(or maybe she wants it to be a secret family recipe)
but she sent it to me since I do love to cook.
It seemed too delicious to keep to myself.

Mardi might want to keep some on hand at the castle when Andrew and Alex (a.k.a. Shannon) return.
This is what she sent:

Boiled Sherpa Spinach

Go out to patch of dirt behind house.
Grab bunch of spinach
take inside, rinse off (although not much, you don't want to lose the nutrients.)
light some dung
bring rinse water to boil, drop in spinach.

  Rrrricardo Mar 6, 2008 11:58 AM

4

This was amazing. After teaching about India this kinda brings everything to life. It is one thing to read out of a book but it is completly different to hear it described in such ways. I believe that some how I will use this and turn it into a lesson that I can use in class, if yall approve. After reading of the dust it makes me appreciate the dirt just a little bit more.

  mr. nix Mar 6, 2008 2:18 PM

5

Hi kiddies. Just dropping by to check out the blog-o-licious world. I didn't expect to read such heavy material. My emotions went up and down with the animals. Starving animals... down. Dogs limping and nosing through trash... down. Puppy drinking chai... way up. I'm jealous of your newfound perspective, but mostly sad that the U.S. is still Andrew-and-Alex-Less.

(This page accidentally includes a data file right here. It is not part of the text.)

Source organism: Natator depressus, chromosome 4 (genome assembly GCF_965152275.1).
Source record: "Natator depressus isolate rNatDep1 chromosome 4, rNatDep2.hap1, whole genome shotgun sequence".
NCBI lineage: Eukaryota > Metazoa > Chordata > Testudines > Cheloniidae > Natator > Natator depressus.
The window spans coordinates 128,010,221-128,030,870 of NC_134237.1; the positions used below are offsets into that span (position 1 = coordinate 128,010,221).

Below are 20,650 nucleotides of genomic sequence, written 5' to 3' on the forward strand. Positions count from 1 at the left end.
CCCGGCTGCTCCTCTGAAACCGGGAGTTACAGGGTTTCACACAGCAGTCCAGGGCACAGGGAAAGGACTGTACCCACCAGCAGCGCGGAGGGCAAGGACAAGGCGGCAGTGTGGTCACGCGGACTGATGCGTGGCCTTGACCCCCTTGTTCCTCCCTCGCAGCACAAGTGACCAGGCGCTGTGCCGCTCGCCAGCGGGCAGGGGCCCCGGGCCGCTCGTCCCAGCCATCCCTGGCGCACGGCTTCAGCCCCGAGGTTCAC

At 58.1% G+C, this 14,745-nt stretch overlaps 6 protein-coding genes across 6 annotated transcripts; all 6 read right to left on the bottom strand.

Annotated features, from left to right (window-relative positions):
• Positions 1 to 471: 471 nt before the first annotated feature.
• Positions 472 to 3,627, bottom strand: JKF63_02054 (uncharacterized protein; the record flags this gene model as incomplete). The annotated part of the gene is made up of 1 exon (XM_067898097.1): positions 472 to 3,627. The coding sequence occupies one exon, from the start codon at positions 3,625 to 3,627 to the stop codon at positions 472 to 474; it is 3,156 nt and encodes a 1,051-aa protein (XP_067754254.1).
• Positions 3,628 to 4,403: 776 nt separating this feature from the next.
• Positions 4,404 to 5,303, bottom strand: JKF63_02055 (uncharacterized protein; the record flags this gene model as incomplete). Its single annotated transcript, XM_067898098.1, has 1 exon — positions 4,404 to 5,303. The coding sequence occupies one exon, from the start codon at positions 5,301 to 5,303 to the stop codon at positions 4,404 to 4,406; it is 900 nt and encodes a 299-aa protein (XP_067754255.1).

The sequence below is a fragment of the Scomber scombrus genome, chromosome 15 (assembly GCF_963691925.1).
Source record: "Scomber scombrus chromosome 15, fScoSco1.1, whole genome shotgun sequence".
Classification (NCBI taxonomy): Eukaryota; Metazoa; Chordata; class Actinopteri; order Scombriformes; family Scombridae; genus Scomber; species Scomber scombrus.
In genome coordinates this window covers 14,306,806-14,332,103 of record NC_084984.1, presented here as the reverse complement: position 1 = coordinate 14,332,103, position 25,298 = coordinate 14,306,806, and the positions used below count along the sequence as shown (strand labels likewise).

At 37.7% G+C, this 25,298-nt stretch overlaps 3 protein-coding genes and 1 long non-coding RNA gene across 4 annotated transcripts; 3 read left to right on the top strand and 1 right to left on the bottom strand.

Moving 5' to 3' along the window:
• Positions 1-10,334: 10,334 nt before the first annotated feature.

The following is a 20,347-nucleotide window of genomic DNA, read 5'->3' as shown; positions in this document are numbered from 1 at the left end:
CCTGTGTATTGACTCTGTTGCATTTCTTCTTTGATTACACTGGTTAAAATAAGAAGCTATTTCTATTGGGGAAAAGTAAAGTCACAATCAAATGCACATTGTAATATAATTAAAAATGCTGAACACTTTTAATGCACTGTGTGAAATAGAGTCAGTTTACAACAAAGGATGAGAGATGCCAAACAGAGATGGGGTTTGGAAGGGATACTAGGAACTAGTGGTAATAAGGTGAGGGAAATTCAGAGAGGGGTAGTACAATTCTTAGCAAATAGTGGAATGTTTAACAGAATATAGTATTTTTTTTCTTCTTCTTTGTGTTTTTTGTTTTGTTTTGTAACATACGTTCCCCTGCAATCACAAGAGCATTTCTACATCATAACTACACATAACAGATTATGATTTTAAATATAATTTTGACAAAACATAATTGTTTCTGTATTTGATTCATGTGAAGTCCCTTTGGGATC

BTW, Rrrricardo, I tried out your recipe. I won't explain where I got the material for lighting.

  Annie Mar 8, 2008 7:16 AM

6

Ahh Annie-belle.
I knew someone would fall for the old dung fire gag.
It'a a classic.
Only an overworked lawyer wouldn't know that.

It is good to hear that you are still down there somewhere where the short people dwell.

I figure the Travelocity Twins should be in Thailand by now. Eating pad thai and chillin' on the beach.
If you hear from them... mention me. They love that.
I can't imagine how much they must be missing me at this point. I bet you can't either.

  Richard Mar 9, 2008 3:45 AM

7

I will continue to post jokes like this for all the worlds travelers to see until I see a fresh posting on the dynamic duo's Thai experiences:


A guy is visiting San Francisco, and walks into a small store in
Chinatown.

He notices a small bronze statue of a rat.

He asks the owner "how much", and the owner replies "$50 for the bronze
rat, and $1000 for the story behind it".

The guy says, "forget the story", and buys the rat.

As he's walking down the street he notices two live rats following him.
As he continues to walk, more rats start following him.

He starts to get a little concerned, and heads for the waterfront. By
the time he gets there there are thousands and thousands of rats
following him.

He walks up to the end of the pier and throws the bronze rat into the
bay, and the rats all follow and leap off of the pier and drown.

The guy rushes back to the store and walks in. The owner says, "Ah!, so
your back for the story".

The guys says, "no, I was wondering if you have any bronze lawyers?"

  Richard Mar 11, 2008 10:06 AM

8

hi,